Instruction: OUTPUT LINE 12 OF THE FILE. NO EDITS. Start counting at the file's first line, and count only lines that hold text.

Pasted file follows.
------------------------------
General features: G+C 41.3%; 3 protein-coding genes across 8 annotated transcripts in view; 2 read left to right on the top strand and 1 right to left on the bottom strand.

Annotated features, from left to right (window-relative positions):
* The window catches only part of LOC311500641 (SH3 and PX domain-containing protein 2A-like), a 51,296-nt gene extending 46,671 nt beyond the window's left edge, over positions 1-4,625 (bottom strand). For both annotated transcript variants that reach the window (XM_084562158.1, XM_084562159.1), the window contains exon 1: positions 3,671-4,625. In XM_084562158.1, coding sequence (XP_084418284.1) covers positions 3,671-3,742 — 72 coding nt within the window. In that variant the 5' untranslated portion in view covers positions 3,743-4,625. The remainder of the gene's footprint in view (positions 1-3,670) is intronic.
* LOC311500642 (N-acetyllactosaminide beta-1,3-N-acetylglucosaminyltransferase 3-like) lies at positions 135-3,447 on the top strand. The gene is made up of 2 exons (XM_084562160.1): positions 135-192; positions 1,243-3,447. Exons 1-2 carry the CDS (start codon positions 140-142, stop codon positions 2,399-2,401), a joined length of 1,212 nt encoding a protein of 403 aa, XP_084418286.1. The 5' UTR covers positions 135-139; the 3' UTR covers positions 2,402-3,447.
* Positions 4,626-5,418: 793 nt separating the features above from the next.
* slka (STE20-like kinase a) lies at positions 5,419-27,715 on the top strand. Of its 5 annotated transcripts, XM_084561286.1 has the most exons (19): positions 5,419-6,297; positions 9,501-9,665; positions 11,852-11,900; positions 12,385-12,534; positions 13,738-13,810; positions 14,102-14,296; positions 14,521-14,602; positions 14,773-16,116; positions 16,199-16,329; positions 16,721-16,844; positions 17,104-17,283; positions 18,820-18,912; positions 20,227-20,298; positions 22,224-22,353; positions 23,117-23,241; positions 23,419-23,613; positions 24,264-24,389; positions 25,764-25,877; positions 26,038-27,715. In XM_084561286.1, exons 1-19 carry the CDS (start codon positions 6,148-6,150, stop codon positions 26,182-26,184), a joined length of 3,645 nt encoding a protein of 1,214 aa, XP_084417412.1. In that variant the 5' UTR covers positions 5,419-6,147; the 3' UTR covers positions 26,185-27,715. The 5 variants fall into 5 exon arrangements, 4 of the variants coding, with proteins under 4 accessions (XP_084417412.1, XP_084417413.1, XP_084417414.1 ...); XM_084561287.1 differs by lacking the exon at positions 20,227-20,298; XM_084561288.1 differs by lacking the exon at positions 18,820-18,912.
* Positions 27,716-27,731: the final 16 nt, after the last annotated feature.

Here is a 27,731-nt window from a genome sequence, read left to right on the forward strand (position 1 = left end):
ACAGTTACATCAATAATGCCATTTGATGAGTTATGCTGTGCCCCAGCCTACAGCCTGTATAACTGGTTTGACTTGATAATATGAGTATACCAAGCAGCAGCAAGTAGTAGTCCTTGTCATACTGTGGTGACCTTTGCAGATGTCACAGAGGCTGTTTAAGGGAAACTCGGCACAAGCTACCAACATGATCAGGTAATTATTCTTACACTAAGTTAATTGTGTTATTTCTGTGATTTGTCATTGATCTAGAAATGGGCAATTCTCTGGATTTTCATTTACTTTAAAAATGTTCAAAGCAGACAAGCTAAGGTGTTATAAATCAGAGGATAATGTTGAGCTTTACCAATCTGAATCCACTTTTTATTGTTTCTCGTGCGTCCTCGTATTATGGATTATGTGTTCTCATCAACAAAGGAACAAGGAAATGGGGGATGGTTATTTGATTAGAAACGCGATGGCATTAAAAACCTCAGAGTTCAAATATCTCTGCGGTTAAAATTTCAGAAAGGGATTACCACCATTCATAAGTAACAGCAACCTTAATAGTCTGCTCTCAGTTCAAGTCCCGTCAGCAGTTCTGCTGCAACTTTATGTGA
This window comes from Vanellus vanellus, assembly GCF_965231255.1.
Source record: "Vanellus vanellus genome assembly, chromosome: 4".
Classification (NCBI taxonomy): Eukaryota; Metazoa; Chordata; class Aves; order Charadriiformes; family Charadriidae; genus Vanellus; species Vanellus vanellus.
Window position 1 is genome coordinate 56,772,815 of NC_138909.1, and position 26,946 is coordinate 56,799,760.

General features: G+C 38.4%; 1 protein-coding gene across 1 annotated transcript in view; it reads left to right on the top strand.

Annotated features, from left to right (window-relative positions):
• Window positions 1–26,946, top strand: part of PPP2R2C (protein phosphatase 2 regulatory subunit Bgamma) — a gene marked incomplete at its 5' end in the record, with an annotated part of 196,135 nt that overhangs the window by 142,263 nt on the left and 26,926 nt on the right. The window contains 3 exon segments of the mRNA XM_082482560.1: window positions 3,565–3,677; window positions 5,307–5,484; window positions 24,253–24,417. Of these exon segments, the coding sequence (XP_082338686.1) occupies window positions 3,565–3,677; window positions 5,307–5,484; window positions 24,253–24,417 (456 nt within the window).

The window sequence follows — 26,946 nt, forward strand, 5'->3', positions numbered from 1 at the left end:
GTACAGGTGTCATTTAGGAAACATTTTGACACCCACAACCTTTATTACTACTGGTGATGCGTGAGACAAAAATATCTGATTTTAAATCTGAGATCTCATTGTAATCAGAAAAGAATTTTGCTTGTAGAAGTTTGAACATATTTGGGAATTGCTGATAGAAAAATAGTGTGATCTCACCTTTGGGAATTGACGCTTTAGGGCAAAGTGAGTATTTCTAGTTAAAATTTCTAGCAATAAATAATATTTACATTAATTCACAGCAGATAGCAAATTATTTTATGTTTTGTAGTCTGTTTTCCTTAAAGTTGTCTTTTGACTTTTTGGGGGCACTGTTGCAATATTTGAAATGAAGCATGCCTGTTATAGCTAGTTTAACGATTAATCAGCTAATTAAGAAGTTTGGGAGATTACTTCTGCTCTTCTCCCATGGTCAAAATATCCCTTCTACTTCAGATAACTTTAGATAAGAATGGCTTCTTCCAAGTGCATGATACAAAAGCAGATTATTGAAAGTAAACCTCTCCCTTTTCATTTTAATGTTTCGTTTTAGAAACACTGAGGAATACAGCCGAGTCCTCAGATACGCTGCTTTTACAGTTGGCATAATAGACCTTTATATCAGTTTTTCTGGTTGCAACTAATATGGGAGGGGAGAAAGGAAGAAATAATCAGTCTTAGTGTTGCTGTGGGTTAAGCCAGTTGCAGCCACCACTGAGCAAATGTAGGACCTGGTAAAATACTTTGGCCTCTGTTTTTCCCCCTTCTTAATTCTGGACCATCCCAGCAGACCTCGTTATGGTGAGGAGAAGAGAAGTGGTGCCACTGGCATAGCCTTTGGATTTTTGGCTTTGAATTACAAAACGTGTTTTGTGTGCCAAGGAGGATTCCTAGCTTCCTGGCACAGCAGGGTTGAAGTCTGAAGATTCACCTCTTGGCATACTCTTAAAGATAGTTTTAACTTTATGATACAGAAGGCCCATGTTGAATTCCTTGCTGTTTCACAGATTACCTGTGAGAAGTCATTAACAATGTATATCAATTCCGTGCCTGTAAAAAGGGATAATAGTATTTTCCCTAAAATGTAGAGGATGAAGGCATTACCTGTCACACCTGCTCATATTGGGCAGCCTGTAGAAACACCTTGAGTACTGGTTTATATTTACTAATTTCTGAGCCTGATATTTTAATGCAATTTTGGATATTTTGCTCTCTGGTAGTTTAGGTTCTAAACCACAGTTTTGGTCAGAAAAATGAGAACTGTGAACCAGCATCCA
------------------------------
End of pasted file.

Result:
Classification (NCBI taxonomy): Eukaryota; Metazoa; Chordata; class Aves; order Charadriiformes; family Charadriidae; genus Vanellus; species Vanellus vanellus.